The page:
Wednesday on her new podcast, former first lady Michelle Obama called coronavirus an opportunity to think about “how wealth is distributed” to lower-income essential workers. Obama noted the “power” that would enable what “we” could do to allow such actions. Journalist Michele Norris said, “There’s kind of a new COVID vocabulary, isn’t it. There are …
Wednesday on her new podcast, former first lady Michelle Obama called coronavirus an opportunity to think about “how wealth is distributed” to lower-income essential workers.
Obama noted the “power” that would enable what “we” could do to allow such actions.
Journalist Michele Norris said, “There’s kind of a new COVID vocabulary, isn’t it. There are also words that have always had some meaning, but that take on different meaning now, the word hero, the word essential.”
She continued, “I think we will forever think about the word ‘essential’ in a different way. And, when we were told to stay home, they got up, got dressed, and went out into the world, risking their lives, to drive garbage trucks, to work in warehouses, to work in grocery stores, to work in hospitals. Often doing invisible, but yes, essential work, and I struggle with it because I’m not sure that we treat them like they’re essential.”
Obama replied, “And that’s something that we need to, that’s a part of that reflection, that we need to do, you know. With ourselves, and, and as a community. And we have to think about that, in terms of how wealth is distributed. You know, how, how these essential people are supported. And what does that mean? A lot of these people are broke. They don’t have health insurance. That it, if they were to get sick, as essential as they are, we have not, as a society, deemed it essential to make sure that they can go to the doctor and get the care that they need. And even if they can get COVID care, even if they can get tested, to keep working and doing our stuff, after the effects of the virus have worn off, and they are dealing with some lung issue, or some breathing issue, or asthma, that they don’t have to wait, in a, an emergency room, for hours on end, and then worry, that they can even, afford the prescription medication that they need to survive, I mean we have to think about this. We have to think about the people who are not from this country, who are essential workers. A lot of those folks are still out in the fields picking our corn, and making sure that that food is in our grocery stores, and working in these meatpacking plants, to ensure that the, that the cow that was slaughtered, gets into our bellies.”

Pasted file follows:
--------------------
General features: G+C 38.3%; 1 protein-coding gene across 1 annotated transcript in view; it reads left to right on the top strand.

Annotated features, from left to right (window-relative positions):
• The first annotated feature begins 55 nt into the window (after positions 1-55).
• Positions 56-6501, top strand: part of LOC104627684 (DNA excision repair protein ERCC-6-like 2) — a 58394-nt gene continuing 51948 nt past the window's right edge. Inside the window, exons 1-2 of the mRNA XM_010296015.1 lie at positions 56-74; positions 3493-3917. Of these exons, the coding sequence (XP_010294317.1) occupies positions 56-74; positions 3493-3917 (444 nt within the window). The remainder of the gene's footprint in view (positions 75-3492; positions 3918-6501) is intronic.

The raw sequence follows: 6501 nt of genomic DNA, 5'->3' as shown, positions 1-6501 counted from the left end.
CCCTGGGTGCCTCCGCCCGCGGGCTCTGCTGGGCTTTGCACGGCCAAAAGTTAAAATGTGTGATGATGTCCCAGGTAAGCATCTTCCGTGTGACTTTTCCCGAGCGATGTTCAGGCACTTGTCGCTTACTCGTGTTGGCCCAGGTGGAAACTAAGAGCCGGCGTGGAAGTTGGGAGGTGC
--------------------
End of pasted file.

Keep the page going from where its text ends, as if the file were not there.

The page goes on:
Later in the podcast, Obama said, “It’s not enough to just acknowledge that the pain exists, to acknowledge the struggle, we actually have power we can, we can change so much of what we do, we can sacrifice a little more, we can, we can shift priorities, uh, and not just in our own lives, cause it’s not enough, to just do it in your own life if you’re not willing to do it in our broader policy. You know, if that, if that, if those conversations aren’t going to happen, then we’re just giving lip service to it. You know.
She added, “We’ve seen these times in our history before, not just like this, but, but, but when things are good, it’s easy to forget about that. To take it for granted. To start thinking, yeah, how much, do I really want my taxes going to that, and school lunches? Eh. You know, that’s a lot of money. What does it matter — let’s cut this, let’s chop that. But, all of that came, all the things that we look to cut were put in place in response to some crisis. That revealed to us that hey there are a lot of hungry kids, at home, because their parents are poor, so what’s the best way to feed them, we’re going to provide them with nutrition, at school. So, we, we have it, in our country’s DNA to step up.”
She concluded, “Always with great opposition, because you’re asking people to sacrifice, to give up, things that, that they think they deserve, that they’re entitled to for the sake of the greater good.”